Afghanistan-Iran Foreign Relations
Afghanistan and Iran share an extensive history. In the post-Islamic Revolution era, relations between the two states have been colored by Iran’s involvement in the Soviet-Afghan war, 1979-1989, its active opposition to Taliban rule, and its interference in Afghan domestic affairs since the fall of the Taliban in 2001. During the Afghan-Soviet war, Iran dispatched Islamic Revolutionary Guards Corps (IRGC) forces to provide training and support to Shi’a groups in an effort to export the Islamic Revolution into Afghanistan. Following the Soviet withdrawal from Afghanistan and the subsequent rise of the Taliban, Iran increased its support for the Northern Alliance, both to challenge the Sunni fundamentalists’ rule and exert its own influence over the minority Shi’a population. In 1998, the Taliban took control of the Iranian consulate in Mazar-e Sharif and killed nine Iranian diplomats. In response, Iran deployed troops to its border with Afghanistan as tensions heightened and a spokesman for the IRGC vowed, “the Taliban and the main agents responsible for this horrific crime must know that they shall never be immune to the tumultuous anger of the Islamic corps.”
Afghan-Iranian relations have improved since the fall of the Taliban and Iran has played an active role in Afghanistan’s reconstruction. The fragile political and security situation in Afghanistan, however, has provided the Islamic Republic with an opportunity to extend its political, economic, and military influence. Iran has attempted to take advantage of this opportunity by building ties with the government of Afghan President Hamid Karzai and various Afghan political leaders, while at the same time supporting the Taliban insurgency through its Qods Force. Iran has also extended its ideological influence in Afghanistan through channels like the Imam Khomeini Relief Committee. According to the State Department’s 2009 Country Reports on Terrorism, Iran’s Qods Force “has arranged arms shipments to select Taliban members, including small arms and associated ammunition, rocket propelled grenades, mortar rounds, 107mm rockets, and plastic explosives” since at least 2006, and “provided training to the Taliban in Afghanistan on small unit tactics, small arms, explosives, and indirect fire weapons.” The Islamic Republic’s strategy thus far has been to disrupt attempts at creating a stable security environment while exerting its influence in the Afghan political sphere.
Afghan officials have expressed their opposition to nuclear proliferation in the region.
The Afghan Foreign Ministry’s policy toward nuclear proliferation in the Middle East is as follows: “In view of the nature of modern warfare, we regard using most types of weapons of mass destruction as contrary to the international norms. We are seeking a universal disarmament of all nuclear weapons. We fully support an Asia and the Middle-East free of nuclear weapons.”
July 27, 2008: The Non-Aligned Movement, of which Afghanistan is a member, released a statement that “welcomed the continuing cooperation being extended by the Islamic Republic of Iran to the IAEA” and “reaffirmed the basic and inalienable right of all states to develop research, production and use of atomic energy for peaceful purposes, without any discrimination and in conformity with their respective legal obligations.”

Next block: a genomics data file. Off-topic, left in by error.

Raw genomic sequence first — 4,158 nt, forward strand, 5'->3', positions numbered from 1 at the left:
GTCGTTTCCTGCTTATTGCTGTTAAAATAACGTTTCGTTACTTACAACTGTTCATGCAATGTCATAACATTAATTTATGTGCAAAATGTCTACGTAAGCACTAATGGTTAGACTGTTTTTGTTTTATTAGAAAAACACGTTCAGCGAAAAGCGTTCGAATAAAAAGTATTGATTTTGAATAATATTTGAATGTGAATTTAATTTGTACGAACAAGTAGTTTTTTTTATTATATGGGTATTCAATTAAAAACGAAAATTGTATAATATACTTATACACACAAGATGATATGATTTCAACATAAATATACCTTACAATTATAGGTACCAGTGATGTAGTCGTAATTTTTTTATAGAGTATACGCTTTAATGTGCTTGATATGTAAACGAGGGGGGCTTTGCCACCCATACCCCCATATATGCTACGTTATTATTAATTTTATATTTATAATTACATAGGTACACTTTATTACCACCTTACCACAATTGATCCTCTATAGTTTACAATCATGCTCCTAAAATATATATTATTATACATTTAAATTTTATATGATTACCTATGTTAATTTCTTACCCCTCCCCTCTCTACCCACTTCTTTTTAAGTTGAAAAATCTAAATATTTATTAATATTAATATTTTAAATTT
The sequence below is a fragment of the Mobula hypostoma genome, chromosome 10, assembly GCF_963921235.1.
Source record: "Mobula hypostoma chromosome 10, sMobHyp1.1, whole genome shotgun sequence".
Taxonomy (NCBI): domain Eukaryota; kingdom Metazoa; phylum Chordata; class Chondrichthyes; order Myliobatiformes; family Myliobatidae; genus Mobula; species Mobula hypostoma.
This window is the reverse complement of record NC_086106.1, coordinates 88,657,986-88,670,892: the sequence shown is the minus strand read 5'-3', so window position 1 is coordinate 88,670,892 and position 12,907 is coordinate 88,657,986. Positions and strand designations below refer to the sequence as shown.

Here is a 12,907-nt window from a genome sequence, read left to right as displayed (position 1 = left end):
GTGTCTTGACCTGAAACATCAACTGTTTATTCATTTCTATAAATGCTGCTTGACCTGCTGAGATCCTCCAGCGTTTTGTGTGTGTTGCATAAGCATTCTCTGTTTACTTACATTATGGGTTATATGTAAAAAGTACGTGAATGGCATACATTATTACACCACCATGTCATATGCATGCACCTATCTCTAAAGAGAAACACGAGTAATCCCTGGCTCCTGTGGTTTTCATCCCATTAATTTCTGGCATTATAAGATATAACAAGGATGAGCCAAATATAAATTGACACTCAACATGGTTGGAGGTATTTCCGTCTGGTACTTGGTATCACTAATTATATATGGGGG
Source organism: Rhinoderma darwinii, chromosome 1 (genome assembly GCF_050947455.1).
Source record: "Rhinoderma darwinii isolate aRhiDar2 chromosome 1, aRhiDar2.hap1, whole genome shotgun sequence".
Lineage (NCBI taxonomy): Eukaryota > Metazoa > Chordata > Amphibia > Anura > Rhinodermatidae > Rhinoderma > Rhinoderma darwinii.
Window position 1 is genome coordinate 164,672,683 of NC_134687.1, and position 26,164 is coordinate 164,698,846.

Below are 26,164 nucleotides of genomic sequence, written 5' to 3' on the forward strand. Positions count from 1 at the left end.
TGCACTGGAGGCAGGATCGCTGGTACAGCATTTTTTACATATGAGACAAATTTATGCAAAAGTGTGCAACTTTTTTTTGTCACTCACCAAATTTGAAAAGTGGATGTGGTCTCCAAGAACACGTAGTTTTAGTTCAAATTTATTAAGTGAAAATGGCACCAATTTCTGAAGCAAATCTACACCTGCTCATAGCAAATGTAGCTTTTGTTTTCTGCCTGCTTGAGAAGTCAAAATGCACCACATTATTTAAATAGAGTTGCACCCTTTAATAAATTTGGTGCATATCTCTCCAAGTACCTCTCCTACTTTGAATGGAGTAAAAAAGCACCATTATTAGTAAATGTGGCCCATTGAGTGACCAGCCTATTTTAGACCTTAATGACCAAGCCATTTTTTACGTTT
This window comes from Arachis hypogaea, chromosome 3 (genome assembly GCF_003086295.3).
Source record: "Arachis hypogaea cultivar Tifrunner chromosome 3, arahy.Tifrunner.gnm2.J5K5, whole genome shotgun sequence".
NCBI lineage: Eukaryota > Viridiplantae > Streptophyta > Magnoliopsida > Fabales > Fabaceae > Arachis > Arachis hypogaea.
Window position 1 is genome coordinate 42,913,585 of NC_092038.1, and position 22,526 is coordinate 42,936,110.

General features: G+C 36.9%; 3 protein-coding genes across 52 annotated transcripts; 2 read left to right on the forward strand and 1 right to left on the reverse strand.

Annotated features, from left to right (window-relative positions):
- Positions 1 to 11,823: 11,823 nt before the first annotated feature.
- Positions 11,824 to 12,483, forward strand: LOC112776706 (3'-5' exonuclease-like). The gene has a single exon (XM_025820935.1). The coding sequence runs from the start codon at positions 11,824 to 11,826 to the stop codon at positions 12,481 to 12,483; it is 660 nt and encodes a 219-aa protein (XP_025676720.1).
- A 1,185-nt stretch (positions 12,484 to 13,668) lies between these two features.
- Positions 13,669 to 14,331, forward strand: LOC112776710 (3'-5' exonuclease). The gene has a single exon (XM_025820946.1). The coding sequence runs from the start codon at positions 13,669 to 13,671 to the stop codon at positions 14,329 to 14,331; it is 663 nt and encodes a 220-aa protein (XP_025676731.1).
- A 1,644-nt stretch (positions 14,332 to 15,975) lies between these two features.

July 13, 2008: Afghan President Hamid Karzai stated, “Afghanistan would never like its soil to be used against another country. Afghanistan would like to remain Iran's good friend as a neighbor as we share a common language and religion. Similarly, Afghanistan wholeheartedly wants to remain a friend, ally, and partner of America because this is in Afghanistan's best interest.”
June 13, 2011: Managing Director of the national Iranian Oil Refining and Distribution Company Ali Reza Zeiqami and Afghan Minister of Commerce and Industries Anwar-ul-haq Ahadi signed a Memorandum of Understanding permitting Iran to provide 300,000 tons of oil products to Afghanistan over the course of six months.
October 30, 2010: Mohammad Ali Rezaie, a member of the Iranian parliament’s National Security and Foreign Policy Commission, announced a transit railway linking Iran and Afghanistan would soon be operational: “The transit line which will link Torbat Heidariyeh (in Northeastern Iran) to Herat (in Western Afghanistan) will start operation soon and it is due to be extended to Iran's Southern-most port city of Chabahar (on the rims of the Persian Gulf).”
February 2, 2006: Iranian officials announced their intention to donate an additional $100 million in aid to Afghanistan to aid in reconstruction. In 2002, Iran had donated $570 million in aid to Afghanistan.
June 19, 2011: Iranian Deputy Parliament Speaker Reza Bahonar met with his Afghan counterpart Ahmad Behzad. During their meeting, Bahonar asserted that security in the region would improve if U.S. forces withdrew from Afghanistan.
April 18, 2011: Twelve Iranian engineers were kidnapped in Afghanistan’s western Farah province. Iranian Foreign Ministry spokesman Ramin Mehmanparast said that the engineers were employed by a construction company in the region.
January 18, 2011: Iranian officials announced that they would permit fuel tanker trucks to enter Afghanistan from Iran. Iran had implemented a blockade on fuel trucks entering Afghanistan in December 2010 after Afghan officials refused to provide information on its domestic gasoline consumption to Tehran.